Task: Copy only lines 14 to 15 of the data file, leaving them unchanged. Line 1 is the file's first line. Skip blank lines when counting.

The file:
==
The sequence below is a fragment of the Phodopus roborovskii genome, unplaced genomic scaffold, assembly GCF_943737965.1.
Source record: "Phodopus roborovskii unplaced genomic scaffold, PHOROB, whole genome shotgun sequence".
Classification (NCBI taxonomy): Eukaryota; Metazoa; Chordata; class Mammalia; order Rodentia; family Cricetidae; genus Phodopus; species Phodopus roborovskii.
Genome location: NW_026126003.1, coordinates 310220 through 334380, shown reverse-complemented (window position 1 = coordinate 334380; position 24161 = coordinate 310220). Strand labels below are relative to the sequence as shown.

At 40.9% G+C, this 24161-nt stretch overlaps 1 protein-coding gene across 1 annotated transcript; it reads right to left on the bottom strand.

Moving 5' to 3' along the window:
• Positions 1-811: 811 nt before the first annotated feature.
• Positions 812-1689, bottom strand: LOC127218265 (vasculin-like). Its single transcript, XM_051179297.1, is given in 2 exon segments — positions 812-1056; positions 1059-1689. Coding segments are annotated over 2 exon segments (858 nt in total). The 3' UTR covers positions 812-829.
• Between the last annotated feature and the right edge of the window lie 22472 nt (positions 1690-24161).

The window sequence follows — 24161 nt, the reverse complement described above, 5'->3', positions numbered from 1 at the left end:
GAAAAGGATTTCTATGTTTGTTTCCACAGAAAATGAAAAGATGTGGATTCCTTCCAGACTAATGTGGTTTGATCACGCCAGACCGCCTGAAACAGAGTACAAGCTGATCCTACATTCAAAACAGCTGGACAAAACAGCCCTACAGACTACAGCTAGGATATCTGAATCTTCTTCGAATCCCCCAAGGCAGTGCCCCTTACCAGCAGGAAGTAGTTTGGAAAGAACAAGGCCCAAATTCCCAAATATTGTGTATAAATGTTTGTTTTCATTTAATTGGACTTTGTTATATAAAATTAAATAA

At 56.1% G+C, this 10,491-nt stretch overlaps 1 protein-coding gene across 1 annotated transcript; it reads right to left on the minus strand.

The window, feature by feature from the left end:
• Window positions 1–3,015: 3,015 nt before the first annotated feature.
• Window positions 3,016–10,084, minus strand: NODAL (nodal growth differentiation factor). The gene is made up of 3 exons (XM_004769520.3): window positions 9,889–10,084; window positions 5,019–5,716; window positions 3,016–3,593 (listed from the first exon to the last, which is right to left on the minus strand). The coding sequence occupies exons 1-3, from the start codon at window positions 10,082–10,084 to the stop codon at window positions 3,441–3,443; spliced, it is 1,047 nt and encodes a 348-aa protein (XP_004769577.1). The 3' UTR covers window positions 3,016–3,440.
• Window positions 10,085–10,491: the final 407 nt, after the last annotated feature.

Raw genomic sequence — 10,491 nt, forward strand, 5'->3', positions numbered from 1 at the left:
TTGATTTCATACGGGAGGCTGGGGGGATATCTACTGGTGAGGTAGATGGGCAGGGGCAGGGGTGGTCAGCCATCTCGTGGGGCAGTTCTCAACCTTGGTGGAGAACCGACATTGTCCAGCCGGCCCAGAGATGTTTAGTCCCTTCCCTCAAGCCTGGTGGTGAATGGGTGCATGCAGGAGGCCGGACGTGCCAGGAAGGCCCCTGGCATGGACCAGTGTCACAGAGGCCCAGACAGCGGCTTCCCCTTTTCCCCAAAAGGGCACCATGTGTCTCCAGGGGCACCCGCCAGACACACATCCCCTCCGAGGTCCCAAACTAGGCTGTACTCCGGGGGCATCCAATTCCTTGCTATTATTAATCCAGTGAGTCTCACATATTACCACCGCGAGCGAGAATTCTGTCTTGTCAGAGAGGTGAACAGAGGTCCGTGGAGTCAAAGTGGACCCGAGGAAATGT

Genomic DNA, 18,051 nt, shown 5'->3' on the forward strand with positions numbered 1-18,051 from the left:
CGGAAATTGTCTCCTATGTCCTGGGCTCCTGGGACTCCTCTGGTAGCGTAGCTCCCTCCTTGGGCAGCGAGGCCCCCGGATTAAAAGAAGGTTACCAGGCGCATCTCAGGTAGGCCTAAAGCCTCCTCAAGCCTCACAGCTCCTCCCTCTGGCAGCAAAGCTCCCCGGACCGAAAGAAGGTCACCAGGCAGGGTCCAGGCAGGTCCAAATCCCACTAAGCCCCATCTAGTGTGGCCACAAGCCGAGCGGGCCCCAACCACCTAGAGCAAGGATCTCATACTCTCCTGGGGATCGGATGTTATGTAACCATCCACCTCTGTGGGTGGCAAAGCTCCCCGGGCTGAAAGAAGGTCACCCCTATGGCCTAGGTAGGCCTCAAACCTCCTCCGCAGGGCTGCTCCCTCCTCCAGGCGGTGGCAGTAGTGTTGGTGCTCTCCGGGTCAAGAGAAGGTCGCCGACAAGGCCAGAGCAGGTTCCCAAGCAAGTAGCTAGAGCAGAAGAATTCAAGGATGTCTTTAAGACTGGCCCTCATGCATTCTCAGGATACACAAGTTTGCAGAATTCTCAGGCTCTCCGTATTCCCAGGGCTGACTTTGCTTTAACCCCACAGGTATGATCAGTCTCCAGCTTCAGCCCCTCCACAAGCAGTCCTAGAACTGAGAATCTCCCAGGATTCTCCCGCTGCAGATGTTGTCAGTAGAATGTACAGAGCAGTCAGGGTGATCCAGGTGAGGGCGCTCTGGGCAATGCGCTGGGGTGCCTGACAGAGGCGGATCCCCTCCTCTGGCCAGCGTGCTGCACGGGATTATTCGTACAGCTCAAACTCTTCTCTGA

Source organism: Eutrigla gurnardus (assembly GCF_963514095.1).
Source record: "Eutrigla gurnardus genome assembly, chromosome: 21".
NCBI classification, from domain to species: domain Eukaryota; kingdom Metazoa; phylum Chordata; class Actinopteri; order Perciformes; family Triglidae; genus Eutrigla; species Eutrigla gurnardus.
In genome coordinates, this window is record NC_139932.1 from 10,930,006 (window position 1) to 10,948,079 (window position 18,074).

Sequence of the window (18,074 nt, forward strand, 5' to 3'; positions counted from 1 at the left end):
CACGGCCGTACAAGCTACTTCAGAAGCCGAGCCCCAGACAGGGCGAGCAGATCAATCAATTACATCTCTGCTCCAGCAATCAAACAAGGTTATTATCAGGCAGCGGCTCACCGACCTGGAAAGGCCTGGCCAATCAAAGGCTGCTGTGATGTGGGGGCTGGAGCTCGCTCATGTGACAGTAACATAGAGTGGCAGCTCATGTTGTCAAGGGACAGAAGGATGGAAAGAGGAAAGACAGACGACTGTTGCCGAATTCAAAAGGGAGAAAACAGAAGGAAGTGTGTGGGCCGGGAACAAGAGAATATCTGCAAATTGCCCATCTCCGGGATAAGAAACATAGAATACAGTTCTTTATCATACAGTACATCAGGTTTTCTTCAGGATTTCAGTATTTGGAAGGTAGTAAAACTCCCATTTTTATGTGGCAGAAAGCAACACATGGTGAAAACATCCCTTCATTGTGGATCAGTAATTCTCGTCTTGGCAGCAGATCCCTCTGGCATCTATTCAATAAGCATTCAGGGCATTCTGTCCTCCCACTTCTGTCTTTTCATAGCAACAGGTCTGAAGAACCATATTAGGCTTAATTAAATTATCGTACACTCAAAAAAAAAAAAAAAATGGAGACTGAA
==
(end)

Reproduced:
• Window positions 1–3,015: 3,015 nt before the first annotated feature.
• Window positions 3,016–10,084, minus strand: NODAL (nodal growth differentiation factor). The gene is made up of 3 exons (XM_004769520.3): window positions 9,889–10,084; window positions 5,019–5,716; window positions 3,016–3,593 (listed from the first exon to the last, which is right to left on the minus strand). The coding sequence occupies exons 1-3, from the start codon at window positions 10,082–10,084 to the stop codon at window positions 3,441–3,443; spliced, it is 1,047 nt and encodes a 348-aa protein (XP_004769577.1). The 3' UTR covers window positions 3,016–3,440.